Taxation. Up to 1307/1889-90 opium was not especially taxed and landowners paid the regular fixed government tax irrespective of the crop they grew. In this year, new taxes—10 percent in cash in installments—were levied on opium and other cash crops (A. K. S. Lambton, Landlord and Peasant in Persia, Oxford, 1969, pp. 168-70). In the 1920s, opium’s cultivation, like that of all other farm products, was subject to the “government’s tithe,” or 10 percent of the “net share of the proprietor,” which was usually one-third of the total. In 1923-24 the opium tax amounted to 3,500,000 qerāns (MacCormack and ʿĀmerī, Memorandum, pp. 48-49). The export duty that Iranian merchants paid in the 19th century varied (between 1 percent and 2 percent of the total value) according to the port from which it was shipped (Baring, “Report”). Foreign merchants were to pay 5 percent ad valorem duty, but were often allowed to compromise for less (Thomson to Granville, 3 October 1881). The new customs tariffs, which in the Persian Gulf came into operation in 1903, set the export duty at 20 percent (Kemball, “Bushire,” 1903, AP 1904, C); as a result export temporarily was diminished (e.g., Shakespear, “Bundar Abbas” and “Bushire,” 1905, AP 1906, CXXVII; Gabriel, “Bundar Abbas,” 1906, AP 1907, XCI). But Indian export restrictions again augmented Persian exports in spite of the increased prices (Rae, “Bundar Abbas,” 1908-09, AP 1910, CI). In 1923-24, the total annual tax collected on the internal consumption of opium (102 qerāns per lb) was just under 10,000,000 qerāns. This represented only one-sixth of the real quantity of the total consumption, the rest being distributed as contraband. Additional duties on opium provided the government with a total of 20,500,000 qerāns (9 percent of the country’s total revenue) annually (MacCormack and ʿĀmerī, Memorandum, pp. 48-50).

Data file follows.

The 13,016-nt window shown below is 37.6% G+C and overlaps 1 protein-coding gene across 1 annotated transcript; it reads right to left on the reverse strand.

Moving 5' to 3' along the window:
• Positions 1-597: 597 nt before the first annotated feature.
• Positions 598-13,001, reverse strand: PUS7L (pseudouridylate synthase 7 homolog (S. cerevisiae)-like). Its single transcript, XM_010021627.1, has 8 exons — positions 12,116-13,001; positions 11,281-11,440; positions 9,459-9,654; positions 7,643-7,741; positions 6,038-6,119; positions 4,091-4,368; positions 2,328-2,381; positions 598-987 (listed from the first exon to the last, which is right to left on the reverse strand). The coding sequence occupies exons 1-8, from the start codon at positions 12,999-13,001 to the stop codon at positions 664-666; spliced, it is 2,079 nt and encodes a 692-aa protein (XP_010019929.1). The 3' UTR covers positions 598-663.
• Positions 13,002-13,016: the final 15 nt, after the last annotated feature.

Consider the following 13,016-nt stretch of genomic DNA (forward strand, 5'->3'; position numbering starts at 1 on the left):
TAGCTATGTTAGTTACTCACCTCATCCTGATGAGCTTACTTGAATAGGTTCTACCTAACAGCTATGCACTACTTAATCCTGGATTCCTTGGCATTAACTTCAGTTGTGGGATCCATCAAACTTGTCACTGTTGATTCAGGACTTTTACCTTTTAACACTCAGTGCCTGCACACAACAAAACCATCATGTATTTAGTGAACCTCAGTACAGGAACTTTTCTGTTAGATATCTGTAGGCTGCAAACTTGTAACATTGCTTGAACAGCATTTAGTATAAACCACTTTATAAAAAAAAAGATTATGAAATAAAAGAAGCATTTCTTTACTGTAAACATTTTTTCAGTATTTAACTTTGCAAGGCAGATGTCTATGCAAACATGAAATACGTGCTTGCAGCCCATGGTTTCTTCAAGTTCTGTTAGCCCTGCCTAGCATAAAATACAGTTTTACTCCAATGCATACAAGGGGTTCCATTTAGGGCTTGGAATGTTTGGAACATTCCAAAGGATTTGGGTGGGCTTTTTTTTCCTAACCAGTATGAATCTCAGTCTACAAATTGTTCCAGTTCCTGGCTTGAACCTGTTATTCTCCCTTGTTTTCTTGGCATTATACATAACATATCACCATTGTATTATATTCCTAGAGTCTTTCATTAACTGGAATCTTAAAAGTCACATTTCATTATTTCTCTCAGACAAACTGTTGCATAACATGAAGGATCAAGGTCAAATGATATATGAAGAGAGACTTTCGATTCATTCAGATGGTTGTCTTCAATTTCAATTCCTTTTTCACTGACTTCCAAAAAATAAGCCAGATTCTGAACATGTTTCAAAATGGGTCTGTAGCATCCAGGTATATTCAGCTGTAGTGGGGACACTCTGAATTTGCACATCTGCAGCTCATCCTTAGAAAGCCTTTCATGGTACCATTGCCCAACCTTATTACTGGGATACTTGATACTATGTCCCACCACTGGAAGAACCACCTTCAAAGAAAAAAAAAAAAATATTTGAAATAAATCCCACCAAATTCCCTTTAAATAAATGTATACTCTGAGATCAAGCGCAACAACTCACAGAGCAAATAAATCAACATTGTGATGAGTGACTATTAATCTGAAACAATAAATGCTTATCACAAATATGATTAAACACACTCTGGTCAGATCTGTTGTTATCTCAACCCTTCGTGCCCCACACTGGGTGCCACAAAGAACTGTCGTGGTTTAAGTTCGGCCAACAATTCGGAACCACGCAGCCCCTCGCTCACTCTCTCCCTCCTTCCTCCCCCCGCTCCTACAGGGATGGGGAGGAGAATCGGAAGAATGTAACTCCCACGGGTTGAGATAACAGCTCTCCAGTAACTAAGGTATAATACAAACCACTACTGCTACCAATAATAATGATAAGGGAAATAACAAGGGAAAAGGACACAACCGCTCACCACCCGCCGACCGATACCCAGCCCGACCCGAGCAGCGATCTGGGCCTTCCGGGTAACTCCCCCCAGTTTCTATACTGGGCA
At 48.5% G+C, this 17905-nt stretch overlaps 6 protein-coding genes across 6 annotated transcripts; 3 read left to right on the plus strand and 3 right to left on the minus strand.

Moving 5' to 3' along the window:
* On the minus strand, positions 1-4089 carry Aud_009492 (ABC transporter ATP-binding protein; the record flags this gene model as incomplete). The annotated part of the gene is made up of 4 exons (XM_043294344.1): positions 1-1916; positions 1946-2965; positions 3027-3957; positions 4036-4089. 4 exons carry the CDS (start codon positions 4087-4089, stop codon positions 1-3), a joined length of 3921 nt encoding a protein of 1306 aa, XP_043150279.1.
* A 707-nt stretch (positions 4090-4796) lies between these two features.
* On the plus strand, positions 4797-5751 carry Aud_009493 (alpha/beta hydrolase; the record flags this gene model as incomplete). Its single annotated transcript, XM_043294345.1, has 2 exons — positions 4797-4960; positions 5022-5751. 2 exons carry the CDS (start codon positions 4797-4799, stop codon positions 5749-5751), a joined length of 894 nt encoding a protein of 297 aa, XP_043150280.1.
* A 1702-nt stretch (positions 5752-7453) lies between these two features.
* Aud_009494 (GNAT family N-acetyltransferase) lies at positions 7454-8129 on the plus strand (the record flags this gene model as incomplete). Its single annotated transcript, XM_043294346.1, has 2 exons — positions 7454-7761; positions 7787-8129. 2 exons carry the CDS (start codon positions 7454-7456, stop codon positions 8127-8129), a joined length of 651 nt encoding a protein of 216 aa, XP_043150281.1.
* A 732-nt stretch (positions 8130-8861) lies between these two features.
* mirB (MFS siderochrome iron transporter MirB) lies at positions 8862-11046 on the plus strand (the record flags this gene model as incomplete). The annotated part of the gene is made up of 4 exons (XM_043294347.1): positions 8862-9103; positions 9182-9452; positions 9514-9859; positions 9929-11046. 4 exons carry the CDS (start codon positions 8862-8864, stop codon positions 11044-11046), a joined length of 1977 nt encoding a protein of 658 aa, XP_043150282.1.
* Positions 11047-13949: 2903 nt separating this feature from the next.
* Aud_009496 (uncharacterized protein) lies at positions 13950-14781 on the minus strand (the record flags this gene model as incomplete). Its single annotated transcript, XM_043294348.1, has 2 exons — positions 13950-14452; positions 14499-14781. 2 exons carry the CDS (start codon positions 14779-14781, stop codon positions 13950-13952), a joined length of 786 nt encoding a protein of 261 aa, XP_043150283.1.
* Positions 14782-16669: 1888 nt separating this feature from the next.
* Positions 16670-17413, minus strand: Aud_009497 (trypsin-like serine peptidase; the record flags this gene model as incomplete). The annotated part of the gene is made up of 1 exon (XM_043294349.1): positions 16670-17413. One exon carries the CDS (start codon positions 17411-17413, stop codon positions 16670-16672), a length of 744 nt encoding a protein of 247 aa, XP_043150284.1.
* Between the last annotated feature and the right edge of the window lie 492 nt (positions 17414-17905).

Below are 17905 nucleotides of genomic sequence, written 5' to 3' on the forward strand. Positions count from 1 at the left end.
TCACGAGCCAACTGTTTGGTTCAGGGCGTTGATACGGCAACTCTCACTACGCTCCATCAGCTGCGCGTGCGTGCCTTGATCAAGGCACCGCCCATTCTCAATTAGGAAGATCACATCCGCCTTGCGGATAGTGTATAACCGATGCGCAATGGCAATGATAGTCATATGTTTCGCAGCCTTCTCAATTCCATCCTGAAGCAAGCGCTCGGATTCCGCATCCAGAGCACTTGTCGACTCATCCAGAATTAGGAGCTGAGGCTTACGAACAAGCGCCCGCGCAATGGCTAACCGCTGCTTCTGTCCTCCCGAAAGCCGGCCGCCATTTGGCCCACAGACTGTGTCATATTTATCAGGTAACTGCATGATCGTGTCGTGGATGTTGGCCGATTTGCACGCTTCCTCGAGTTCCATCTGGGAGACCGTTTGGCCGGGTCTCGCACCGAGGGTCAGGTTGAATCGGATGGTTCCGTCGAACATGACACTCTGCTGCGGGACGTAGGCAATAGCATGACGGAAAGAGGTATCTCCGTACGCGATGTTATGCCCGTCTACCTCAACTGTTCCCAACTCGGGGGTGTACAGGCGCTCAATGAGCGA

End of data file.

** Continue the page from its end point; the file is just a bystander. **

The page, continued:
International conventions. Iran participated in the Shanghai conference (1909), and signed the Hague convention (1912) with a reservation concerning the important Article 3a (chapter I), according to which the contracting powers “shall prevent” the export to “countries which shall have prohibited its entry” (for the text see MacCormack and ʿĀmerī, Memorandum, pp. 24-34). In September, 1923, Iran declared its willingness to withdraw this reservation as soon as a satisfactory scheme for the substitution of other crops for opium was worked out (ibid., p. 3). It also submitted a detailed study of its case, containing an analysis of the financial and political obstacles to the curbing of poppy culture, to the 1924 and 1925 Geneva opium conferences. Thus, a commission was appointed to study poppy cultivation and its partial replacement by other crops (Commission, p. 5). It arrived in Tehran in March, 1926 and, after a stay of ten weeks, made the following recommendations: 1. Persia should allow three years to improve its economic conditions. 2. More efficient controls on the production and distribution of the drug should be implemented. 3. After three years opium production should be reduced by an annual rate of ten percent (Commission, pp. 54-56; Letter from the Chairman of the Commission, Geneva, League of Nations, 1 June 1927, pp. 3-4). A part of the cost was to be met by further taxation on opium. While questioning the accuracy of the commission’s findings regarding the morphine content of the Persian drug, Iran criticized it for not having related the reduction there to that elsewhere. Iran also declared that “no loan” was required for the program of substitution, but it did ask for “complete liberty of action in fiscal affairs” (Observations, pp. 24, 26), which was “the absolutely necessary condition of success” for the scheme’s implementation (ibid., p. 2). The government also agreed to submit to the Majlis new legislation in which were included some of the commission’s proposals (ibid., p. 3). Before World War II, three more international opium conferences were held in Geneva (1931, 1936) and Bangkok (1931), the first of which was ratified by the Majlis in 1932 (Āḏaraḵš, p. 492). It also approved the 1953 New York protocol (Rūz-nāma-ye rasmī 3730, 9 Āḏar 1336 Š./30 November 1957). In 1972 Iran joined the second New York convention (March, 1961 ) which annulled and replaced all previous opium conventions (idem, 8035, 1 Šahrīvar 1351 Š./23 August 1972).